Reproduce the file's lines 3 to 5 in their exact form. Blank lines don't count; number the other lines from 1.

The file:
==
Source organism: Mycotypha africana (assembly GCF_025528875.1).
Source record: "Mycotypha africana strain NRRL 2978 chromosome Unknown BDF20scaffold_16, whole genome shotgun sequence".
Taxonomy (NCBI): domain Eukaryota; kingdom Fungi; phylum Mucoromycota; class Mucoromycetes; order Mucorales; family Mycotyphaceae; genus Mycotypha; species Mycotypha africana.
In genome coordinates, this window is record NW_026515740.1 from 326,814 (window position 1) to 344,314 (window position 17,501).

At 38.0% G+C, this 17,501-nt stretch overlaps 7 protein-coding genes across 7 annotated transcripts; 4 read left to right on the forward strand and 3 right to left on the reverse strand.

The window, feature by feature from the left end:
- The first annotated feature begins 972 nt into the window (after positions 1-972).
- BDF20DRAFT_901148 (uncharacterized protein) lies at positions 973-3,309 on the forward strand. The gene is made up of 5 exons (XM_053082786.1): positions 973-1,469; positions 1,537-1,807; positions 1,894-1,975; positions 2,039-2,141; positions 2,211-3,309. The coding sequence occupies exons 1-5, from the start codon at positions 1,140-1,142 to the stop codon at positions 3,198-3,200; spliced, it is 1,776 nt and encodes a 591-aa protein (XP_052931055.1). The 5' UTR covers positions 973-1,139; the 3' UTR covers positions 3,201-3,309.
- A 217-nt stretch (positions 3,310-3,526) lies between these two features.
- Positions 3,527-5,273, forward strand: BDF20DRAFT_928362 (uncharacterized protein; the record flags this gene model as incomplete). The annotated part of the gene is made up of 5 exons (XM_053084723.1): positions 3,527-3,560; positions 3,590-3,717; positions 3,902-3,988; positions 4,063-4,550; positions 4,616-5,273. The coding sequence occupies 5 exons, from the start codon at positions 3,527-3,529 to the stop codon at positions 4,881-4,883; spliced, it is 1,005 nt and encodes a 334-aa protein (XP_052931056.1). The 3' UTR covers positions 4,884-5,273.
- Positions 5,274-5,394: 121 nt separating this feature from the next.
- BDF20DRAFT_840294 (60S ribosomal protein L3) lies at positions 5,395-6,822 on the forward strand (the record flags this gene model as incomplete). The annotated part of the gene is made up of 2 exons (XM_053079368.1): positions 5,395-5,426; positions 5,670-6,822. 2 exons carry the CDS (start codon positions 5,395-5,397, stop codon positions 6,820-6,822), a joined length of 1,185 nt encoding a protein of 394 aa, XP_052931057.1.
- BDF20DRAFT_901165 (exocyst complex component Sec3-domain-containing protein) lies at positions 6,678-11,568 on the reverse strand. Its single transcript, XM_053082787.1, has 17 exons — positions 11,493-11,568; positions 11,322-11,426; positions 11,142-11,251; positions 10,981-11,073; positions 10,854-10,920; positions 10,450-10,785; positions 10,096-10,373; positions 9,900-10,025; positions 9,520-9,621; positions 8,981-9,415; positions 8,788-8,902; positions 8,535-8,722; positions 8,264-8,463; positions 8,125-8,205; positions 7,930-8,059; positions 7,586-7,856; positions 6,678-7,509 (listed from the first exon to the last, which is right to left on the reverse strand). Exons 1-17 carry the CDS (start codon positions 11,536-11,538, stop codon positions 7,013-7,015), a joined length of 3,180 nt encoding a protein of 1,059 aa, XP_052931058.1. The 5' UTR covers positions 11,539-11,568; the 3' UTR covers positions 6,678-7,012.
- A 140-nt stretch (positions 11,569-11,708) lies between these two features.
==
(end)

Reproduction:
Taxonomy (NCBI): domain Eukaryota; kingdom Fungi; phylum Mucoromycota; class Mucoromycetes; order Mucorales; family Mycotyphaceae; genus Mycotypha; species Mycotypha africana.
In genome coordinates, this window is record NW_026515740.1 from 326,814 (window position 1) to 344,314 (window position 17,501).

At 38.0% G+C, this 17,501-nt stretch overlaps 7 protein-coding genes across 7 annotated transcripts; 4 read left to right on the forward strand and 3 right to left on the reverse strand.